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CHP Freq Question for the Mojave, CA Area

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NORCAL

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I frequently travel through the Mojave area on SR 58. I never hear any traffic from a CHP mobile unit that has pulled over someone for speeding on the standard Gold frequencies for that area (Base 42.120 and Mobile 42.200). Does anyone who is familiar with that region know what the CHP uses for traffic control frequencies? Are they using local sheriff frequencies? I monitor all the CHP frequencies while in Mojave area, but do not hear the report from the CHP officer who has just pulled over a motorist and asks the dispatcher for registration and driver license information. While monitoring all the frequencies, I’ve witness the officer talk on the radio but never hear the traffic. I’m looking for someone to respond who has first hand knowledge of what they do in that area.
 

Eng74

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It looks right. I really never see the CHP out here pulling anyone over (I bet I get pulled over after this now LOL). The next time I am on a call with CHP I'll ask one of the guys which ch. they use. They do not run anything on the Kern SO and SBSO is on the 800mhz system. CHP have been given use of KCFD's to give a heads up on calls. It happens a lot in the Mojave area and in the Bakersfield area.
 

SCPD

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I drive that way about 2-6 times per year. I have heard the mobile side both on 42.20 and the extender frequency of 154.905. I can't tell you when that was, but I believe in the last two years would be safe. They are dispatched Bishop and have been on the Gold for about 8-10 years, ever since Bishop became a 24 hour dispatch center and Mojave was given up by Barstow and switched to Bishop. At that point Mojave switched to Gold from White and Bridgeport and Bishop finally got off Blue in order to switch to Gold.
 

1979lee

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NORCAL said:
I frequently travel through the Mojave area on SR 58. I never hear any traffic from a CHP mobile unit that has pulled over someone for speeding on the standard Gold frequencies for that area (Base 42.120 and Mobile 42.200). Does anyone who is familiar with that region know what the CHP uses for traffic control frequencies? Are they using local sheriff frequencies? I monitor all the CHP frequencies while in Mojave area, but do not hear the report from the CHP officer who has just pulled over a motorist and asks the dispatcher for registration and driver license information. While monitoring all the frequencies, I’ve witness the officer talk on the radio but never hear the traffic. I’m looking for someone to respond who has first hand knowledge of what they do in that area.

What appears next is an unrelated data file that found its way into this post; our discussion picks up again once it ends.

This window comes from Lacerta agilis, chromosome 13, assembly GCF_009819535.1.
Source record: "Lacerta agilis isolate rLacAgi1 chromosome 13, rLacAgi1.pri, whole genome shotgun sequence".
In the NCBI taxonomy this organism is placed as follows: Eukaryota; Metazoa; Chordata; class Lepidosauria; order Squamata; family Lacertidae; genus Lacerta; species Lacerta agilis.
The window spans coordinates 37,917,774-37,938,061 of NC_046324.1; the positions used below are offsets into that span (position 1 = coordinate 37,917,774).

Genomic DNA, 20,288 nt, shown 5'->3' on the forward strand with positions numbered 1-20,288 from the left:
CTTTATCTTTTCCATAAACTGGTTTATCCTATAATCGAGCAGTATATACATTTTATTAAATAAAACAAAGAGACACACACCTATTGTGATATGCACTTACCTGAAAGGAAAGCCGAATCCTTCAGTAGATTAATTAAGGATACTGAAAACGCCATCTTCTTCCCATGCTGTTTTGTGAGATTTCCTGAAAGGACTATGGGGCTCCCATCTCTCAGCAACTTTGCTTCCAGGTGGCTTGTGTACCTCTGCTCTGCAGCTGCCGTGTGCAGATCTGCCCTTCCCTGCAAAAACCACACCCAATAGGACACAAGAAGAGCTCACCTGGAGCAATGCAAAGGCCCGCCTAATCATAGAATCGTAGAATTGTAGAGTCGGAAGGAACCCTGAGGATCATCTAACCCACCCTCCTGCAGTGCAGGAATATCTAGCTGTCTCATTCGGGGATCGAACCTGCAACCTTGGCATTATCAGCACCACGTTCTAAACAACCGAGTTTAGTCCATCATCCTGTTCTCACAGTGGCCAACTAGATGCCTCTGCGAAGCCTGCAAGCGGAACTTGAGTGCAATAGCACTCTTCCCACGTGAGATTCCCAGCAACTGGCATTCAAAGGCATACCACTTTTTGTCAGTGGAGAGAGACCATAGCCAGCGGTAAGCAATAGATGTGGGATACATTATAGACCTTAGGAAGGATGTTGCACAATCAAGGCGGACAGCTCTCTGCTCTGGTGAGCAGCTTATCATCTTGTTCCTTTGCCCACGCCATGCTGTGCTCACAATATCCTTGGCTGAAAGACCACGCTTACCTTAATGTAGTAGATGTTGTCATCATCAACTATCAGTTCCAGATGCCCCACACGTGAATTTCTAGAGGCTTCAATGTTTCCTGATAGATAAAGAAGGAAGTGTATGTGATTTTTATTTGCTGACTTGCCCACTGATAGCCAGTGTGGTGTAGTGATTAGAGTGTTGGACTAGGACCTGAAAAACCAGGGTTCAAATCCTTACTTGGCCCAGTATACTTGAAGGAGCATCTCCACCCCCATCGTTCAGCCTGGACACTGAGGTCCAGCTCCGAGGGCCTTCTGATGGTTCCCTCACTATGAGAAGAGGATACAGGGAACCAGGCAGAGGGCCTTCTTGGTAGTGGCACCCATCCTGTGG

I had the same thing happen to me , i saw a traffic stop and i had my chp band on and
nothing, they might be useing there mdt's (if they have them avaliable) the stop i saw was about two months ago , near the chp scale just west of mojave.

Maybe they use there nextel or cell phones to run a plate?

Hey ex smokey thanks for the history of the bishop area chp ,
now i know how they did the freq switch.

since the mojave office is on the gold , will i here the bridgeport and the bishop offices too ?
 

SCPD

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The Bridgeport Area Office (71) cover most of Mono County, the Bishop Area Office (72) covers all of Inyo County and U.S. 6 in Mono County, and the Mojave Area Office (59) covers eastern Kern County. All are on Gold and dispatched by Bishop.

Dispatching in Bishop used to cover only the day and swing shifts when they just had areas 71 and 72 using the Blue. Dispatching during the graveyard shift was handed over to Bishop PD, although there were no regularly scheduled CHP units on that shift. Accidents during that shift were handled by call out only. Apparantly, by adding the Mojave office 8-10 years ago, it justified the third shift for the Bishop CHP dispatch center.

Now that I think about it, the switch to Gold may have occured around 1999 or 2000.
 

1979lee

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Exsmokey said: